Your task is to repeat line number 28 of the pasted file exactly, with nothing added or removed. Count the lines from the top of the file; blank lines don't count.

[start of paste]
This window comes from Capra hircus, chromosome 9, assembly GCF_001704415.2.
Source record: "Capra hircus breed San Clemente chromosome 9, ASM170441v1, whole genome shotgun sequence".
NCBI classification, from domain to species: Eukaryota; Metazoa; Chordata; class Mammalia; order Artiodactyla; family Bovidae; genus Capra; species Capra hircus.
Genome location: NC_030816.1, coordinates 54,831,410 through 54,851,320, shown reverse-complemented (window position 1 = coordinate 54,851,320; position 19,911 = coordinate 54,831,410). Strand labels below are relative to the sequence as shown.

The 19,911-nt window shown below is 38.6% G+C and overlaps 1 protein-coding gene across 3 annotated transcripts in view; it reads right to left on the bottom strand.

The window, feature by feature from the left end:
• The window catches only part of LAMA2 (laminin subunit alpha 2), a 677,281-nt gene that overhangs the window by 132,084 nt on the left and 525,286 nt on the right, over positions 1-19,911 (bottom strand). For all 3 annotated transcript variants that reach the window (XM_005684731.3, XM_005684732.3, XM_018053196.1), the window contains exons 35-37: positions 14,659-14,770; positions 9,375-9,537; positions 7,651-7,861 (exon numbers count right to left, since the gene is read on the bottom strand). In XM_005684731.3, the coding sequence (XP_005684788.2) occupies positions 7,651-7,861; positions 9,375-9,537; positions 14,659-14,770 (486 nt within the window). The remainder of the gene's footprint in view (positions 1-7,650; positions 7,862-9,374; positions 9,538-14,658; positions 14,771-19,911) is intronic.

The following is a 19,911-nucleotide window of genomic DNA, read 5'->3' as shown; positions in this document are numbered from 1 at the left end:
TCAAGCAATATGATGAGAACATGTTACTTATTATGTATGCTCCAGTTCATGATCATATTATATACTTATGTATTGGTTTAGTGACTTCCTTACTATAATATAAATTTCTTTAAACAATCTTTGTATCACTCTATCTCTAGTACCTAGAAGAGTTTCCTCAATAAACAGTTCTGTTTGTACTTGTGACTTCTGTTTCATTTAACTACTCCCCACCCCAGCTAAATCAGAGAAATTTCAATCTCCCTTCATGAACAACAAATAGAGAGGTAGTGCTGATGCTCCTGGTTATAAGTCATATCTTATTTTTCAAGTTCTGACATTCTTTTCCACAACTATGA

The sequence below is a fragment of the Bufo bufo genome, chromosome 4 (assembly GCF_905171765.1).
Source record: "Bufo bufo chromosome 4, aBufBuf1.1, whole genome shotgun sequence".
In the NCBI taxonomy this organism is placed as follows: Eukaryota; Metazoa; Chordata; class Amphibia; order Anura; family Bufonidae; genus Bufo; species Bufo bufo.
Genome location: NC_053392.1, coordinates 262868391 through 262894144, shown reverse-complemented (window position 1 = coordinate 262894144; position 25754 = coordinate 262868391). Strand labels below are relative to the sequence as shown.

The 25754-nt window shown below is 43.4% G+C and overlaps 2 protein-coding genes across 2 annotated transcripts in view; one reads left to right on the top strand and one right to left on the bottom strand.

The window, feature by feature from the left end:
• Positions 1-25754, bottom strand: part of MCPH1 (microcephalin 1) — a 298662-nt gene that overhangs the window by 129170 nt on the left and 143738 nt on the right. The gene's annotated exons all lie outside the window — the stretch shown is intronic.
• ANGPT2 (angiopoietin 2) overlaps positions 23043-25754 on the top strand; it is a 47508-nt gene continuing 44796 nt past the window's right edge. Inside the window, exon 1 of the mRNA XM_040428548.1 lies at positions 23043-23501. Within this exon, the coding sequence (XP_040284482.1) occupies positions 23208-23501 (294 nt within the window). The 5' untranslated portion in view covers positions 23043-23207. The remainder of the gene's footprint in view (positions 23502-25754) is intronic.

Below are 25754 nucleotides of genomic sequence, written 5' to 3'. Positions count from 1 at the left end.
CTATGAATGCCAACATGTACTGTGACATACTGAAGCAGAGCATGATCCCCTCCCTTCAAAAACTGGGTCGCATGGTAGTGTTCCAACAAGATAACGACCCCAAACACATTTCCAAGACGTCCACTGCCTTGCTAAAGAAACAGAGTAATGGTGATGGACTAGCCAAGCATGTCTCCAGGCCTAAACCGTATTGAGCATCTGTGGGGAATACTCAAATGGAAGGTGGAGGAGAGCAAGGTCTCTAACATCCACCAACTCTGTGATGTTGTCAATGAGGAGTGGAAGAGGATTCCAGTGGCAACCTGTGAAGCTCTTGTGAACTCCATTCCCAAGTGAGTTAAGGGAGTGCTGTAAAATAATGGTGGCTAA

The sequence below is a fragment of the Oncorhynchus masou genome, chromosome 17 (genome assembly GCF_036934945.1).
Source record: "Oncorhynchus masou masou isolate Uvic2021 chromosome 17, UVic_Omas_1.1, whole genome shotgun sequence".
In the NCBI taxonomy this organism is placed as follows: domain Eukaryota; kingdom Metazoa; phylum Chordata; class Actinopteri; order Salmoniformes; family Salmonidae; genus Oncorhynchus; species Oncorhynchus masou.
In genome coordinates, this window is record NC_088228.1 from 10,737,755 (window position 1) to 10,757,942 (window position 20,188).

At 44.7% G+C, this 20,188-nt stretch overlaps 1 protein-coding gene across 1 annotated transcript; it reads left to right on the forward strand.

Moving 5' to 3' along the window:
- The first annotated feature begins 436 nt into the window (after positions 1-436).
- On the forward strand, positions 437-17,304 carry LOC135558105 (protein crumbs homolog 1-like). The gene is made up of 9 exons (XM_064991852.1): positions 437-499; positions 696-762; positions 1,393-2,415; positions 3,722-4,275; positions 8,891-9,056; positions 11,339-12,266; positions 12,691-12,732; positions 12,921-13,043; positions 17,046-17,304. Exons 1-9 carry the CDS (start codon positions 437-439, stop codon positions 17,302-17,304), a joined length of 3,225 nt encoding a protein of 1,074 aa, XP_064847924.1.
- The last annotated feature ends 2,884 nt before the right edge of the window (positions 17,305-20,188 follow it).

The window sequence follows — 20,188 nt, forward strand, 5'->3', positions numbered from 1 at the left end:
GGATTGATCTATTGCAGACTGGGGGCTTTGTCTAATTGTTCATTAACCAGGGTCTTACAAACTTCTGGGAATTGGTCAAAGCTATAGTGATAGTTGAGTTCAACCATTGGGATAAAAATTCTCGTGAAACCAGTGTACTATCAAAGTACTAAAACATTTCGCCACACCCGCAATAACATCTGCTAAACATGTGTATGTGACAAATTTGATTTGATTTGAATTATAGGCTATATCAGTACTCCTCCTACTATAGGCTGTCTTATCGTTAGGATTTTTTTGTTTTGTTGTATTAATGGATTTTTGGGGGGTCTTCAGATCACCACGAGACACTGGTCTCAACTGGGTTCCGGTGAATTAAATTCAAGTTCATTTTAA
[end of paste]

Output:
- The last annotated feature ends 2,884 nt before the right edge of the window (positions 17,305-20,188 follow it).